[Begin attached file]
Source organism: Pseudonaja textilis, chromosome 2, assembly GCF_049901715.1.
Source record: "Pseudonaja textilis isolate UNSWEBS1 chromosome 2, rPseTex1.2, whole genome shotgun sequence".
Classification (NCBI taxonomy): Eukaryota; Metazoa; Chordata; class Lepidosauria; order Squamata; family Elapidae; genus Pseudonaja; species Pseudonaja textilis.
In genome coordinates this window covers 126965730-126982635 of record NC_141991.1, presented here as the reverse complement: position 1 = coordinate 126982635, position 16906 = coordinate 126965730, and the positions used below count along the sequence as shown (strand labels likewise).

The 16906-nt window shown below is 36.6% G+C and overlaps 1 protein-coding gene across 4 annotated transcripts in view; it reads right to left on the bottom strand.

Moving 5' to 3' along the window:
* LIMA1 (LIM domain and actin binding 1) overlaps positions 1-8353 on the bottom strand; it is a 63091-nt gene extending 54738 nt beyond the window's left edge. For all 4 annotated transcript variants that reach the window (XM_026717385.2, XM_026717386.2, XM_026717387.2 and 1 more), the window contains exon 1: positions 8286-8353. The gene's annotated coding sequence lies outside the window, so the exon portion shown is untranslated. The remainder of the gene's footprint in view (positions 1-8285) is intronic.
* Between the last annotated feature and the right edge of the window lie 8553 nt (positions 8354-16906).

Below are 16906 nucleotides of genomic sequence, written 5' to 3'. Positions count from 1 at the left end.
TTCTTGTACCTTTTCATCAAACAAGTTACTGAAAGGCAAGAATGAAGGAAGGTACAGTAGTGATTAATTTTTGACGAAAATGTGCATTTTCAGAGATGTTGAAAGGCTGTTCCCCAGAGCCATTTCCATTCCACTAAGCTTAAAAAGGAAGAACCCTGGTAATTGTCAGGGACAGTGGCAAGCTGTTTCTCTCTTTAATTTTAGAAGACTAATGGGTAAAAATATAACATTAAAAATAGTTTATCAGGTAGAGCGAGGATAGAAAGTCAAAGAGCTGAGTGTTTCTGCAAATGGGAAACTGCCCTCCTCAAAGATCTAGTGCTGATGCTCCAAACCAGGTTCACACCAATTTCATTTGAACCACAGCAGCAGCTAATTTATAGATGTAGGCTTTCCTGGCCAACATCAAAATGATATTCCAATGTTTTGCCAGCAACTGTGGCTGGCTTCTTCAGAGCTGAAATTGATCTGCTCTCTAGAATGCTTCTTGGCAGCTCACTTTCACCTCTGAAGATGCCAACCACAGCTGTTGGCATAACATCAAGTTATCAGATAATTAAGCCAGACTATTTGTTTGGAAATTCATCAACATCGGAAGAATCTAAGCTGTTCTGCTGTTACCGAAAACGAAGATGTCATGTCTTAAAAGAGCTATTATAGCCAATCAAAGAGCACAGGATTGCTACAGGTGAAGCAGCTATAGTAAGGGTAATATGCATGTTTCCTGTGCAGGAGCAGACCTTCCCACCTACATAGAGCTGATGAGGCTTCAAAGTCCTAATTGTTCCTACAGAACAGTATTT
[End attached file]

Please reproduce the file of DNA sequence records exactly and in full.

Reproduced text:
Source organism: Pseudonaja textilis, chromosome 2, assembly GCF_049901715.1.
Source record: "Pseudonaja textilis isolate UNSWEBS1 chromosome 2, rPseTex1.2, whole genome shotgun sequence".
Classification (NCBI taxonomy): Eukaryota; Metazoa; Chordata; class Lepidosauria; order Squamata; family Elapidae; genus Pseudonaja; species Pseudonaja textilis.
In genome coordinates this window covers 126965730-126982635 of record NC_141991.1, presented here as the reverse complement: position 1 = coordinate 126982635, position 16906 = coordinate 126965730, and the positions used below count along the sequence as shown (strand labels likewise).

The 16906-nt window shown below is 36.6% G+C and overlaps 1 protein-coding gene across 4 annotated transcripts in view; it reads right to left on the bottom strand.

Moving 5' to 3' along the window:
* LIMA1 (LIM domain and actin binding 1) overlaps positions 1-8353 on the bottom strand; it is a 63091-nt gene extending 54738 nt beyond the window's left edge. For all 4 annotated transcript variants that reach the window (XM_026717385.2, XM_026717386.2, XM_026717387.2 and 1 more), the window contains exon 1: positions 8286-8353. The gene's annotated coding sequence lies outside the window, so the exon portion shown is untranslated. The remainder of the gene's footprint in view (positions 1-8285) is intronic.
* Between the last annotated feature and the right edge of the window lie 8553 nt (positions 8354-16906).

Below are 16906 nucleotides of genomic sequence, written 5' to 3'. Positions count from 1 at the left end.
TTCTTGTACCTTTTCATCAAACAAGTTACTGAAAGGCAAGAATGAAGGAAGGTACAGTAGTGATTAATTTTTGACGAAAATGTGCATTTTCAGAGATGTTGAAAGGCTGTTCCCCAGAGCCATTTCCATTCCACTAAGCTTAAAAAGGAAGAACCCTGGTAATTGTCAGGGACAGTGGCAAGCTGTTTCTCTCTTTAATTTTAGAAGACTAATGGGTAAAAATATAACATTAAAAATAGTTTATCAGGTAGAGCGAGGATAGAAAGTCAAAGAGCTGAGTGTTTCTGCAAATGGGAAACTGCCCTCCTCAAAGATCTAGTGCTGATGCTCCAAACCAGGTTCACACCAATTTCATTTGAACCACAGCAGCAGCTAATTTATAGATGTAGGCTTTCCTGGCCAACATCAAAATGATATTCCAATGTTTTGCCAGCAACTGTGGCTGGCTTCTTCAGAGCTGAAATTGATCTGCTCTCTAGAATGCTTCTTGGCAGCTCACTTTCACCTCTGAAGATGCCAACCACAGCTGTTGGCATAACATCAAGTTATCAGATAATTAAGCCAGACTATTTGTTTGGAAATTCATCAACATCGGAAGAATCTAAGCTGTTCTGCTGTTACCGAAAACGAAGATGTCATGTCTTAAAAGAGCTATTATAGCCAATCAAAGAGCACAGGATTGCTACAGGTGAAGCAGCTATAGTAAGGGTAATATGCATGTTTCCTGTGCAGGAGCAGACCTTCCCACCTACATAGAGCTGATGAGGCTTCAAAGTCCTAATTGTTCCTACAGAACAGTATTT